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Teaching Philosophy (Under Construction / Rough Draft, 2024 edition)

Getting students involved and invested in their coursework is critical as we transition to a world dominated by algorithmically curated distractions.

Dryer notes that that writing is not “‘natural’ in the way that speech is” [1].

Writing Transfer is soemthing we also want to bring in - Teaching for Tranfser.

  1. Dryer, D. B. (2015). Writing is not Natural. In L. Adler-Kassner, E. Wardle (Eds.), Naming What We Know: Threshold Concepts of Writing Studies (pp. 27-29). Utah State University Press.

Components for Teaching Philosophy and Portfolio

The teaching portfolio is an opportunity to showcase how you’ve grown as a teacher as well as reflect on ways you’d like to continue to grow. The teaching portfolio is both a beginning and a capstone. It’s the final project of ENGL 600, but it’s also a document that you can build on throughout your career as a teacher.


Teaching artifacts are materials that you have created yourself in the course of teaching ENGL 103. These may include things like handouts, videos, PowerPoints, visual aids, assignment explanations, and so on. Artifacts should be included to demonstrate how you met teaching goals in the classroom.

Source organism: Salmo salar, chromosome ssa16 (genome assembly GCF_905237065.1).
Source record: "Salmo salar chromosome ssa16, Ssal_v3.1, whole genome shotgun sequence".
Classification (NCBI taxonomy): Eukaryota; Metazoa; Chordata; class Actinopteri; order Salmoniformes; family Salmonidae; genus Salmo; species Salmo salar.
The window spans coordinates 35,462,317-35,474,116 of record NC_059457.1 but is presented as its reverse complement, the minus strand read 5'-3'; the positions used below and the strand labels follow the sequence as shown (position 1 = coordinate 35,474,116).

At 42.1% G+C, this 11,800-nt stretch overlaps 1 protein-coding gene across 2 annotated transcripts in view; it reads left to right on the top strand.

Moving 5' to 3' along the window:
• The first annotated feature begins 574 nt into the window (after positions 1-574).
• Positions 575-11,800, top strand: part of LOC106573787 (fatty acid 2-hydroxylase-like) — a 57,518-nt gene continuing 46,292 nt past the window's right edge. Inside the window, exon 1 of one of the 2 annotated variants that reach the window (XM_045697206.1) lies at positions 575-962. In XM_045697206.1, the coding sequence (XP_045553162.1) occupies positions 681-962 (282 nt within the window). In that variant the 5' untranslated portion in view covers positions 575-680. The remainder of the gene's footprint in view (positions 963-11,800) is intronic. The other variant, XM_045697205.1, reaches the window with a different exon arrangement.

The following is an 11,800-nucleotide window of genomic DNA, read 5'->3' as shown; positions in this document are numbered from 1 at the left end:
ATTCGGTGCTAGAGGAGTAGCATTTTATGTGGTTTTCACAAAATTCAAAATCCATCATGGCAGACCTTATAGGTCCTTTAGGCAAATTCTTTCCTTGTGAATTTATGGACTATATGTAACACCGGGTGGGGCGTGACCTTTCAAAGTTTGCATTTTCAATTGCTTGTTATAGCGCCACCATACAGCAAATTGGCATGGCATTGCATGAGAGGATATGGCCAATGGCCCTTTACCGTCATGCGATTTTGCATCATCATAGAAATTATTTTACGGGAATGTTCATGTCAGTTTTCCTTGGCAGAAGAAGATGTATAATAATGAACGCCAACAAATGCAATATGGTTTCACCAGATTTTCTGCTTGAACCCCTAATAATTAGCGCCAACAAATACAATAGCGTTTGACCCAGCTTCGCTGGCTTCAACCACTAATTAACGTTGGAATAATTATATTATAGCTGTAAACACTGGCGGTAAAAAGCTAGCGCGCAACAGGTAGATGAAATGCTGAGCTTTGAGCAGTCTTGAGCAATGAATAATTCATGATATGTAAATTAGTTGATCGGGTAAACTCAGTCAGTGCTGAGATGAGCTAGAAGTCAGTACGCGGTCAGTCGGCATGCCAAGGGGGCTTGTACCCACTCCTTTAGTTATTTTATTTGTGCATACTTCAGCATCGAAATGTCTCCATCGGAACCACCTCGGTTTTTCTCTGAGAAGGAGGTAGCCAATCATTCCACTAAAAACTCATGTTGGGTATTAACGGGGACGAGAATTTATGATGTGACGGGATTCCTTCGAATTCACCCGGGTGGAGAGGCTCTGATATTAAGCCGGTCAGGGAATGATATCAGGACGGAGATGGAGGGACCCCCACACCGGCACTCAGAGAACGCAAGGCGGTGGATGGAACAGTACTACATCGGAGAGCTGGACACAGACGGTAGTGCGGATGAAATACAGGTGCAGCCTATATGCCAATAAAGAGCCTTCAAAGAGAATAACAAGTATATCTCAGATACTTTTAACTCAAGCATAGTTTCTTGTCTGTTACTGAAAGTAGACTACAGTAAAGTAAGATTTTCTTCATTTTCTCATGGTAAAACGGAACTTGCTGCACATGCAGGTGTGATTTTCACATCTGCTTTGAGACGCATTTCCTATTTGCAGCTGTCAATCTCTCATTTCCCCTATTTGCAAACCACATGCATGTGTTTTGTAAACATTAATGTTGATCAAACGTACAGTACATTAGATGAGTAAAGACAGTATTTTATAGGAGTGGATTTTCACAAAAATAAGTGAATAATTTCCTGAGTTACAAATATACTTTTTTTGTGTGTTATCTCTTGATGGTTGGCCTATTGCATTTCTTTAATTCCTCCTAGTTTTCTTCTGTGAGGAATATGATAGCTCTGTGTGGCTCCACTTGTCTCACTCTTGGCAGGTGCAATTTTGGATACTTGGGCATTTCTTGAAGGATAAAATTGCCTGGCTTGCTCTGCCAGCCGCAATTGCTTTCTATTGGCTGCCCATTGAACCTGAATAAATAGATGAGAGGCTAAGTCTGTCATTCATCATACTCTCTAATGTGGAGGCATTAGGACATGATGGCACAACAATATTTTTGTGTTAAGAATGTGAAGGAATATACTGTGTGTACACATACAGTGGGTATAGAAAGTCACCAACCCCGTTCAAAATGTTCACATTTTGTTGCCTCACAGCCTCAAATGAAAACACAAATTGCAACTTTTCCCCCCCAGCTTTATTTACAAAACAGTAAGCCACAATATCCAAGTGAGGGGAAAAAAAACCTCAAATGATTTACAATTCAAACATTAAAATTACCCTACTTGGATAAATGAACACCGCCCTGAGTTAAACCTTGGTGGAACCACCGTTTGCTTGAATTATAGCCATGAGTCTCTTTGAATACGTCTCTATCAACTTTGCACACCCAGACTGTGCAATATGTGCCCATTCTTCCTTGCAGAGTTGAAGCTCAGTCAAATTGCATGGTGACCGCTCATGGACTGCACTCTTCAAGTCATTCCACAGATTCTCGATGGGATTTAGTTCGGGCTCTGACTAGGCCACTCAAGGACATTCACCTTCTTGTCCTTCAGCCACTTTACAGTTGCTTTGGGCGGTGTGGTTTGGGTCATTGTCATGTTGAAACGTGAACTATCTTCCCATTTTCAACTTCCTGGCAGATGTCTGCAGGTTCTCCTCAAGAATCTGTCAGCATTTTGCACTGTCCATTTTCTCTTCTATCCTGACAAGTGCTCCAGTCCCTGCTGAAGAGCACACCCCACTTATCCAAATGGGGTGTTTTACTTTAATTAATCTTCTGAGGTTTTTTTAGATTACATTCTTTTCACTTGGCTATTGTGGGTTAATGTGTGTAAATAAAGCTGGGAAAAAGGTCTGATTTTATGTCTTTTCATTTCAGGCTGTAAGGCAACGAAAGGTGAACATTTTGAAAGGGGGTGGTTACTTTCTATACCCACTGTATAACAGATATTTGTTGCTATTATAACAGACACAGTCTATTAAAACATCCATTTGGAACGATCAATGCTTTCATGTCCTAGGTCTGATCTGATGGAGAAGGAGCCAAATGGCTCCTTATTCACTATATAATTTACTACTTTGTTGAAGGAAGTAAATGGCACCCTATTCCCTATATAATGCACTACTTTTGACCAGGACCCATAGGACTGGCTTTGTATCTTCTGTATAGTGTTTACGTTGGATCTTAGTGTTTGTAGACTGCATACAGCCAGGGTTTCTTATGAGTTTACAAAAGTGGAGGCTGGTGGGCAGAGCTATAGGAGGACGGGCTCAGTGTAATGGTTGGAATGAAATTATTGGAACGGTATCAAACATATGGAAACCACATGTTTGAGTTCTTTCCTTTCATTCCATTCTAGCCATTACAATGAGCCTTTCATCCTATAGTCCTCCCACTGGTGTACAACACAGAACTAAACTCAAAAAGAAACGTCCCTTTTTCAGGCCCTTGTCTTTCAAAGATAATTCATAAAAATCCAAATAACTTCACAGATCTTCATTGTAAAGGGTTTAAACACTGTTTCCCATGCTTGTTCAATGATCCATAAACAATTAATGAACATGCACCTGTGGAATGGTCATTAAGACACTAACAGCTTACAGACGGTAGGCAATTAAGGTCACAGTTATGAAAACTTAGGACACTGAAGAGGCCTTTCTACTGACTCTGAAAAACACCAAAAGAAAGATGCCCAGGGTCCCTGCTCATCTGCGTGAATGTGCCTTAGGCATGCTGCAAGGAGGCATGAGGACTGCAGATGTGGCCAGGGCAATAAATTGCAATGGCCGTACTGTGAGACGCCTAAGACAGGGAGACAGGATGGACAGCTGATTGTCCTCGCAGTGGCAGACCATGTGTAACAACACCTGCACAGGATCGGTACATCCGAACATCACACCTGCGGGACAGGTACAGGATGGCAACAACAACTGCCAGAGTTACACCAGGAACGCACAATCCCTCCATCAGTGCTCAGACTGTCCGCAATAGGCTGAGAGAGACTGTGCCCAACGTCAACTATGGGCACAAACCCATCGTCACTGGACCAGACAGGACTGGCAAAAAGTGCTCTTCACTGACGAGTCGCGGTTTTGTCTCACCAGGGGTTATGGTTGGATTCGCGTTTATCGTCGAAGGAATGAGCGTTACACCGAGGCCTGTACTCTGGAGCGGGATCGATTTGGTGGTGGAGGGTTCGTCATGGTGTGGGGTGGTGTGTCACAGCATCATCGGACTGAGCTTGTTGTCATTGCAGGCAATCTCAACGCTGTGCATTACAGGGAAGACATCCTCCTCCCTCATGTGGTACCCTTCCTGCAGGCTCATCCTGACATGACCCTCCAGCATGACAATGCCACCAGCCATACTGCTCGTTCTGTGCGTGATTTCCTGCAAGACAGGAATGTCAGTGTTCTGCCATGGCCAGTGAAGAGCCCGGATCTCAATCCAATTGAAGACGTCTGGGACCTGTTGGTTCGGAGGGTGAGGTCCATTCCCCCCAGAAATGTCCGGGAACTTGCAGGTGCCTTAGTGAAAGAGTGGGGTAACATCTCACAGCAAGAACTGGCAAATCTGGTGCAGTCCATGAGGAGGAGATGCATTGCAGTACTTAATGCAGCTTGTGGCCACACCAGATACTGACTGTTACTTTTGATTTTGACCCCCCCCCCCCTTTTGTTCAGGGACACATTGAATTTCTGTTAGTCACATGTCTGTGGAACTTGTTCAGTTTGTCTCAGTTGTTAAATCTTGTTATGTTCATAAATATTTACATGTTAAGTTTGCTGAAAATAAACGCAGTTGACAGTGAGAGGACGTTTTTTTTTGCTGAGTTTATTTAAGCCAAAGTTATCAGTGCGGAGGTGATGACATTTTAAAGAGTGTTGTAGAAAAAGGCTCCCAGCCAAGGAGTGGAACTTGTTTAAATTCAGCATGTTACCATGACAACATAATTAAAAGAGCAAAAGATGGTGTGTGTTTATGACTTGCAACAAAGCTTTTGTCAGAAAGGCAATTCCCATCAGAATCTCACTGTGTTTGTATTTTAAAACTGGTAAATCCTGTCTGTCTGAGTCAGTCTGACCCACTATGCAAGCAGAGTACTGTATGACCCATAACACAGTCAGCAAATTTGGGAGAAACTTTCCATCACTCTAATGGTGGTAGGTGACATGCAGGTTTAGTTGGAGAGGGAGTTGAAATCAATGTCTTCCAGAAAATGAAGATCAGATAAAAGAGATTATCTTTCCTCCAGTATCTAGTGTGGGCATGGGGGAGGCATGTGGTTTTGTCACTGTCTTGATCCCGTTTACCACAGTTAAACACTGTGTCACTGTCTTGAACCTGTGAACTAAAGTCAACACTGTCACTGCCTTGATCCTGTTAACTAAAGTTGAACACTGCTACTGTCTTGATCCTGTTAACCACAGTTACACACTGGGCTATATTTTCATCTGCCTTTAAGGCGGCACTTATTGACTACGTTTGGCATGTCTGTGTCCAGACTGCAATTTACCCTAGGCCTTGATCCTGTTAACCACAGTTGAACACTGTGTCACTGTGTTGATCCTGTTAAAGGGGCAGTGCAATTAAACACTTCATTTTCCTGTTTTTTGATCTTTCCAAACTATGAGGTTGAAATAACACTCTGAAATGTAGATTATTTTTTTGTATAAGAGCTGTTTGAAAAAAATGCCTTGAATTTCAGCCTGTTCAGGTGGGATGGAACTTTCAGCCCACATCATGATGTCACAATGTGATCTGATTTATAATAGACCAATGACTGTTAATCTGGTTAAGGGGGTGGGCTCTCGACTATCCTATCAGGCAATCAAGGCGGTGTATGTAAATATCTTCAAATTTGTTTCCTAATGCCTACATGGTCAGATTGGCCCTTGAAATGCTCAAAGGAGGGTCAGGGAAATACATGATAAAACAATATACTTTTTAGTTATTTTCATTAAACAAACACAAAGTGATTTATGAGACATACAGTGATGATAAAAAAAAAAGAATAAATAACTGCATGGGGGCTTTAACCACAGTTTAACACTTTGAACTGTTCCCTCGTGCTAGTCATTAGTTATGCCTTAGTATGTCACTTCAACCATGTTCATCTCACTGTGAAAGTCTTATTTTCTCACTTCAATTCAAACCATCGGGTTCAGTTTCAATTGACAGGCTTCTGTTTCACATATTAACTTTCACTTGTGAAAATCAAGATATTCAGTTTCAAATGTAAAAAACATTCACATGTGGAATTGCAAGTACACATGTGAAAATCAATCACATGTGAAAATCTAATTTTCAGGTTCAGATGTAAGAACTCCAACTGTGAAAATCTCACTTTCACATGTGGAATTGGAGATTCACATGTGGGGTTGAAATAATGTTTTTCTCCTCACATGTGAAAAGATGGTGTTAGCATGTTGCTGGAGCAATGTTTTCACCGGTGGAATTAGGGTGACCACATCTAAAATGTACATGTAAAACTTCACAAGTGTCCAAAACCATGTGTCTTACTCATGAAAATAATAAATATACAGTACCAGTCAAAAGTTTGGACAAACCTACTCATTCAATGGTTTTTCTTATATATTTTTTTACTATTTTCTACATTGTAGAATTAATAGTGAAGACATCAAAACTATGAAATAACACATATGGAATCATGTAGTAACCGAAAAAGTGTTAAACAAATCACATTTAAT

You will be asked regularly to reflect on your teaching throughout ENGL 600. Include in your portfolio some of your most interesting reflections: ones that were transformative to you or ones that you’ve totally shifted your thinking on. You can use these prior reflections as a reference in your Reflection Overview, a summation of what you’ve learned about teaching this semester.

Note for self: We should write a new reflection focusing on our second year of teaching and the lessons learned beyond the initial ones - refining out methodology.


The teaching philosophy is a 1-2 page document that explains what is important to you as a teacher and how you implement these ideas in practice. Your philosophy for ENGL 600 should be grounded in composition theory (reference some reading from the semester) and should include examples of your philosophy in action (explain activities that demonstrate your philosophy in the classroom). Teaching philosophies are common in academia, and you’ll likely be asked for yours several times in your career. Consider this document a starting point that you can continue to build on.